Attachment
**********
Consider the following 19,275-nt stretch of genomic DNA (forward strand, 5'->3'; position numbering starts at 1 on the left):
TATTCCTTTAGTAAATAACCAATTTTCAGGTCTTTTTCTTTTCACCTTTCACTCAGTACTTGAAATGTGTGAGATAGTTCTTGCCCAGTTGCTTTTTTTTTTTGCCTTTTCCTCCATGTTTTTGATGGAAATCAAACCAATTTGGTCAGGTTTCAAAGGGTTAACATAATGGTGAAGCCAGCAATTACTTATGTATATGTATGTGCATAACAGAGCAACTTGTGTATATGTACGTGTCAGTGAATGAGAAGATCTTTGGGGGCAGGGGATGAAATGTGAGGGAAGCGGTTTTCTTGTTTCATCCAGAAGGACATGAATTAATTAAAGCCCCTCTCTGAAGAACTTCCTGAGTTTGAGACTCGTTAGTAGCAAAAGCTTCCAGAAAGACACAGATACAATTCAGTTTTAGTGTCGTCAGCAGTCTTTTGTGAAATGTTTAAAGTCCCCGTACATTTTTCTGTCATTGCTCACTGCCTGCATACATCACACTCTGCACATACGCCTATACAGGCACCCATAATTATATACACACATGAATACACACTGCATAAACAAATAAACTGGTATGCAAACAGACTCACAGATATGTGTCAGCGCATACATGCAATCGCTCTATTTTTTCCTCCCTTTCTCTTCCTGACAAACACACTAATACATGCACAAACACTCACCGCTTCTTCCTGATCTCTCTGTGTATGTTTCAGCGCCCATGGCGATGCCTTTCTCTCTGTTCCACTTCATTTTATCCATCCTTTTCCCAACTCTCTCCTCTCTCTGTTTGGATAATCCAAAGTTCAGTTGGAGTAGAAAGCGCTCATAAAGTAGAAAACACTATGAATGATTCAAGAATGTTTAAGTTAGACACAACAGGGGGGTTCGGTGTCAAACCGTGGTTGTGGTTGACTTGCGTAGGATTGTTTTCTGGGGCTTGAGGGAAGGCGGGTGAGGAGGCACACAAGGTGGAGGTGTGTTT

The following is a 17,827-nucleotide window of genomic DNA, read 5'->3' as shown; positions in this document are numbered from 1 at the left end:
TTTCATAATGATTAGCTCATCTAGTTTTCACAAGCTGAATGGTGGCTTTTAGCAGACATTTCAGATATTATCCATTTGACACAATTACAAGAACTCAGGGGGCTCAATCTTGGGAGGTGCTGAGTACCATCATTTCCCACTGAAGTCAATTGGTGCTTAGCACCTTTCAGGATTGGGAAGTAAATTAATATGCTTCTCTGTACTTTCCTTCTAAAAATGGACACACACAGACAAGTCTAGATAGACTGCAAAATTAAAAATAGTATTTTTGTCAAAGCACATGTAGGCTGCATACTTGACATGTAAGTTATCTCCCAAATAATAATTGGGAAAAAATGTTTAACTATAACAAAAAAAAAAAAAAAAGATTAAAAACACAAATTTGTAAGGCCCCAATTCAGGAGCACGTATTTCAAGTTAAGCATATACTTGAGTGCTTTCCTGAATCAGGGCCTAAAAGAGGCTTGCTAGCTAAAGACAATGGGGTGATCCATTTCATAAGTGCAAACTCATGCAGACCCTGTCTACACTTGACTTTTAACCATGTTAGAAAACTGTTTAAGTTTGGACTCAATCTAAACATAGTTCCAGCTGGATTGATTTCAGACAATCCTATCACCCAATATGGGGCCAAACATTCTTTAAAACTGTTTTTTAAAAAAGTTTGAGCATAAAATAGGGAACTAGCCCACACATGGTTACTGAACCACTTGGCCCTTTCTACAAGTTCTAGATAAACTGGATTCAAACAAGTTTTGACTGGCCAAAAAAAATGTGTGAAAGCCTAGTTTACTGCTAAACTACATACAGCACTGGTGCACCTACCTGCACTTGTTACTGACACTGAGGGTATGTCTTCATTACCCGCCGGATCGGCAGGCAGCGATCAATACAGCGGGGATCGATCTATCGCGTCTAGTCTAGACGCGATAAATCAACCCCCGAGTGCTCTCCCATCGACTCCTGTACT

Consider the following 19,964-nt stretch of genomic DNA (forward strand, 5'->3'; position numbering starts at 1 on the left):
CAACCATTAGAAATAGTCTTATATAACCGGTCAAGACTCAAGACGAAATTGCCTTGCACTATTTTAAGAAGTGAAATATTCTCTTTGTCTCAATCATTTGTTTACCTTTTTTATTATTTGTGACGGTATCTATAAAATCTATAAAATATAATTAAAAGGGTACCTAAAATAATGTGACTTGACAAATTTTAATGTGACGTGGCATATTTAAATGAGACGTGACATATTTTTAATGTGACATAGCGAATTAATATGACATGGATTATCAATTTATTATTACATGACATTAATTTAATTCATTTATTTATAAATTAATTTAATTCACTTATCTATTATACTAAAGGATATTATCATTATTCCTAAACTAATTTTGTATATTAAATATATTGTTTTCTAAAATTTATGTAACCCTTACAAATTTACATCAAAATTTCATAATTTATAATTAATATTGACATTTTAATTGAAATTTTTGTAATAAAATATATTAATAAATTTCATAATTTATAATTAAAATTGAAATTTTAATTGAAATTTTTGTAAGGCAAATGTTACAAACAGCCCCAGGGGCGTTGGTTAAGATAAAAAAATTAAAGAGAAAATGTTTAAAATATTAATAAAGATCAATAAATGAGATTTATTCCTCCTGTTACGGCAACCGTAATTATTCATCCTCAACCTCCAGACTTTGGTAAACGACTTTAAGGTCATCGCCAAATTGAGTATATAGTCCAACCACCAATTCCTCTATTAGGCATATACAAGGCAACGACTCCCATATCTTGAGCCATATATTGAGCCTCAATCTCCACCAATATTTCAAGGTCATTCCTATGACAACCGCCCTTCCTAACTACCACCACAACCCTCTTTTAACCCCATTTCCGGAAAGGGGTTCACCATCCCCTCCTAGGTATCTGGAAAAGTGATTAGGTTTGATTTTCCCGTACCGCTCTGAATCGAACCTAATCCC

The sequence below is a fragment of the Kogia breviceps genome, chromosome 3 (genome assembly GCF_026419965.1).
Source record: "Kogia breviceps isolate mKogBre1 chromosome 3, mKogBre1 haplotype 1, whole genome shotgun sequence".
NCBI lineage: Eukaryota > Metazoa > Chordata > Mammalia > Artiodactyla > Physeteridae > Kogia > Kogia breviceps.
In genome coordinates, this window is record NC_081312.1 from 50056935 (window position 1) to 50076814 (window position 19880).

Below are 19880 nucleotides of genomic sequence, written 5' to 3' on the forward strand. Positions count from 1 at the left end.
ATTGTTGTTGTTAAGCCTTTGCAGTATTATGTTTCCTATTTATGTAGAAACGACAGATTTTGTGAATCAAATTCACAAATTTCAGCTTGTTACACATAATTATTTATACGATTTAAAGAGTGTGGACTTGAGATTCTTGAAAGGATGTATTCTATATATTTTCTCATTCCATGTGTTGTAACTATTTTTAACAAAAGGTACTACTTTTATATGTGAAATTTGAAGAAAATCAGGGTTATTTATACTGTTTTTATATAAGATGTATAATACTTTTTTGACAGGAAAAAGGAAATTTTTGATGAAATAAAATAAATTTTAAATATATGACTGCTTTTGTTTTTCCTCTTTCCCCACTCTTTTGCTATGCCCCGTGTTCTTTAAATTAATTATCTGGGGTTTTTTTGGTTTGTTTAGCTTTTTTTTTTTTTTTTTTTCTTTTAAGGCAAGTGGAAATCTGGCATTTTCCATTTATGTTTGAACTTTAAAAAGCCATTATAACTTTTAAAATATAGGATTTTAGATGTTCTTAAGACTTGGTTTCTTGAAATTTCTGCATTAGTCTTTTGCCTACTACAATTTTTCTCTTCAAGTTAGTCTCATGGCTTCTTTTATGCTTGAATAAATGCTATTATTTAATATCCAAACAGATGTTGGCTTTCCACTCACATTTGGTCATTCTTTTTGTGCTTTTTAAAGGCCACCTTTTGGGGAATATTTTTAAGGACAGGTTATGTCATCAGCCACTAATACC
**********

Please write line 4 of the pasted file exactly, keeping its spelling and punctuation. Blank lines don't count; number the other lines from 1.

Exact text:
TTTCATAATGATTAGCTCATCTAGTTTTCACAAGCTGAATGGTGGCTTTTAGCAGACATTTCAGATATTATCCATTTGACACAATTACAAGAACTCAGGGGGCTCAATCTTGGGAGGTGCTGAGTACCATCATTTCCCACTGAAGTCAATTGGTGCTTAGCACCTTTCAGGATTGGGAAGTAAATTAATATGCTTCTCTGTACTTTCCTTCTAAAAATGGACACACACAGACAAGTCTAGATAGACTGCAAAATTAAAAATAGTATTTTTGTCAAAGCACATGTAGGCTGCATACTTGACATGTAAGTTATCTCCCAAATAATAATTGGGAAAAAATGTTTAACTATAACAAAAAAAAAAAAAAAAGATTAAAAACACAAATTTGTAAGGCCCCAATTCAGGAGCACGTATTTCAAGTTAAGCATATACTTGAGTGCTTTCCTGAATCAGGGCCTAAAAGAGGCTTGCTAGCTAAAGACAATGGGGTGATCCATTTCATAAGTGCAAACTCATGCAGACCCTGTCTACACTTGACTTTTAACCATGTTAGAAAACTGTTTAAGTTTGGACTCAATCTAAACATAGTTCCAGCTGGATTGATTTCAGACAATCCTATCACCCAATATGGGGCCAAACATTCTTTAAAACTGTTTTTTAAAAAAGTTTGAGCATAAAATAGGGAACTAGCCCACACATGGTTACTGAACCACTTGGCCCTTTCTACAAGTTCTAGATAAACTGGATTCAAACAAGTTTTGACTGGCCAAAAAAAATGTGTGAAAGCCTAGTTTACTGCTAAACTACATACAGCACTGGTGCACCTACCTGCACTTGTTACTGACACTGAGGGTATGTCTTCATTACCCGCCGGATCGGCAGGCAGCGATCAATACAGCGGGGATCGATCTATCGCGTCTAGTCTAGACGCGATAAATCAACCCCCGAGTGCTCTCCCATCGACTCCTGTACT